This is part three of a blog post series highlighting the Oakland Cemetery residents featured in the 2019 Capturing the Spirit of Oakland Halloween tours.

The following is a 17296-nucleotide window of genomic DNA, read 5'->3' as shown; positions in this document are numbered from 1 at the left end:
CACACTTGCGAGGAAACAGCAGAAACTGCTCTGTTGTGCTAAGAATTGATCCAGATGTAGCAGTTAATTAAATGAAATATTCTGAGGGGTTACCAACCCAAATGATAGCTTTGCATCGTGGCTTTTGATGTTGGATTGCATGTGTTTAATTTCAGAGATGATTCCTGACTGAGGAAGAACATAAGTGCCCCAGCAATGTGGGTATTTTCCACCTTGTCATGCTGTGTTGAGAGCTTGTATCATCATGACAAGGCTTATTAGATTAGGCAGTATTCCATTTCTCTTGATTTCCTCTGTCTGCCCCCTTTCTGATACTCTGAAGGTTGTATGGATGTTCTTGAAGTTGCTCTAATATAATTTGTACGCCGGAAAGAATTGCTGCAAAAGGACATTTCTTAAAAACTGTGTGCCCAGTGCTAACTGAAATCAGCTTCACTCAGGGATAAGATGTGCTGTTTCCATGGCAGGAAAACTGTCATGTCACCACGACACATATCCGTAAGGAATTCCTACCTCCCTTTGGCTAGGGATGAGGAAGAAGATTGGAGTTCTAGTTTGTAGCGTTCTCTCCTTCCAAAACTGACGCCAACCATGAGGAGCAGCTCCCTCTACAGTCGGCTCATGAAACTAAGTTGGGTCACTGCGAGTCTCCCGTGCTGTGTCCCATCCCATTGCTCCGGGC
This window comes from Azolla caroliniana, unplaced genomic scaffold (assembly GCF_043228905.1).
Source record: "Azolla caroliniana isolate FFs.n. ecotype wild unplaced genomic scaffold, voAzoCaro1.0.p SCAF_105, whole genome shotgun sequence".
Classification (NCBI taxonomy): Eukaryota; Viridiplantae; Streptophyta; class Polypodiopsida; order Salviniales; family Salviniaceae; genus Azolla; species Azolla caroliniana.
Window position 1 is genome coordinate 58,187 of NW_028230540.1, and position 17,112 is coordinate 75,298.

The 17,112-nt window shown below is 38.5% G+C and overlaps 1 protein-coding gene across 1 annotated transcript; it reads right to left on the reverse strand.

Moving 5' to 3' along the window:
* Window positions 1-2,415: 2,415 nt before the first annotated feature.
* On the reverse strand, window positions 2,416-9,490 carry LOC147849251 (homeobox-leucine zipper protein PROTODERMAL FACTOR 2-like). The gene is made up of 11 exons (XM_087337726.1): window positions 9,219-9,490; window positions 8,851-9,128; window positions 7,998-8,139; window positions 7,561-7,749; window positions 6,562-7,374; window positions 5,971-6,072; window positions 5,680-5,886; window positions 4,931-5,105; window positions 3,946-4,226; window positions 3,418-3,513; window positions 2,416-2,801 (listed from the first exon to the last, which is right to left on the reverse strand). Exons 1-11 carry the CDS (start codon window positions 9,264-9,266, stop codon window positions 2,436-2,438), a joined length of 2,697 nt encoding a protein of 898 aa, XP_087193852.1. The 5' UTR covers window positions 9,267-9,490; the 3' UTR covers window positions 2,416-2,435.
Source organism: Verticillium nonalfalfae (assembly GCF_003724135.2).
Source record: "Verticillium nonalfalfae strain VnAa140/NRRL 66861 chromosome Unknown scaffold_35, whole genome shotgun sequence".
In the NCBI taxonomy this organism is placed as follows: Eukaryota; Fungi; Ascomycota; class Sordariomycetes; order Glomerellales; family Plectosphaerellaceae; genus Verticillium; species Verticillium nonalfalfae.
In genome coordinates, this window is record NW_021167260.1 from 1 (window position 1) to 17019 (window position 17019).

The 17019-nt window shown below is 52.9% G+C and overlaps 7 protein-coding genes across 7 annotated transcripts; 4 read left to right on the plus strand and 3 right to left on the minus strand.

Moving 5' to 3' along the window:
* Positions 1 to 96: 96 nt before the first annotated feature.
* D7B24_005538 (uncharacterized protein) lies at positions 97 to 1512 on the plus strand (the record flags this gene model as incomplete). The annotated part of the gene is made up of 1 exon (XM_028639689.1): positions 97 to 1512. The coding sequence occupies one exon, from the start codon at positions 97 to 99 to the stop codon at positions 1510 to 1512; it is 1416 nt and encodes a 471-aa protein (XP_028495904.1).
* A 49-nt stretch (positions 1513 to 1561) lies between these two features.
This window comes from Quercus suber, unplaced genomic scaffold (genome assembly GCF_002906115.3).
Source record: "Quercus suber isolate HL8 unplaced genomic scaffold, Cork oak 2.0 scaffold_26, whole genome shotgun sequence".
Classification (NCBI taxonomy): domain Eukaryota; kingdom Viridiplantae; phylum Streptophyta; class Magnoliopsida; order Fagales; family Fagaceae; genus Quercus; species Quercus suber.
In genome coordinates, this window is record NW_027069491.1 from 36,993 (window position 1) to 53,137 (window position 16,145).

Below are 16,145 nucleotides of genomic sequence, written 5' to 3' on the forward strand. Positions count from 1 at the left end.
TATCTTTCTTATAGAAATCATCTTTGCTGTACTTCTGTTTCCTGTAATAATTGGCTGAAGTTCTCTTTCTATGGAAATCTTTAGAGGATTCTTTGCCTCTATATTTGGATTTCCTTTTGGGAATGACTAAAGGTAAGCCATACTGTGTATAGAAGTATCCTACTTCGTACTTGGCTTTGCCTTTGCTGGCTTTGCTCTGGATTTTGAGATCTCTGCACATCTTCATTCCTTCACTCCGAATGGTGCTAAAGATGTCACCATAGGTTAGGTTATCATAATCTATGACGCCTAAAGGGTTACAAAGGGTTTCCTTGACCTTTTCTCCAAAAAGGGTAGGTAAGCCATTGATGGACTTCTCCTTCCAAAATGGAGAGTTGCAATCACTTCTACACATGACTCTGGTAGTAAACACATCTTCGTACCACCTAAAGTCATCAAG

The daughter of two Atlanta University professors, Marie Antoinette Woolfolk Taylor was a life-long champion for education and the rights of Black women. She illustrated this commitment by co-founding Alpha Kappa Alpha Sorority, Incorporated, the first sorority established by and for African American women. Taylor attended Atlanta University and later Howard University, where she developed close friendships that led to the founding of Alpha Kappa Alpha. She served as the first secretary of the sorority. Following her graduation magna cum laude in 1908, Taylor studied at the Schauffler Training School for Social Services in Cleveland, Ohio, where she was the only African American student. She returned to Atlanta to accept a position as a social worker and teach night school. Marie Woolfolk Taylor served as a member of many civic organizations, including the NAACP, the Community Planning Council, Community Chests (now United Way), and the Carrie Steele-Pitts Foster Home.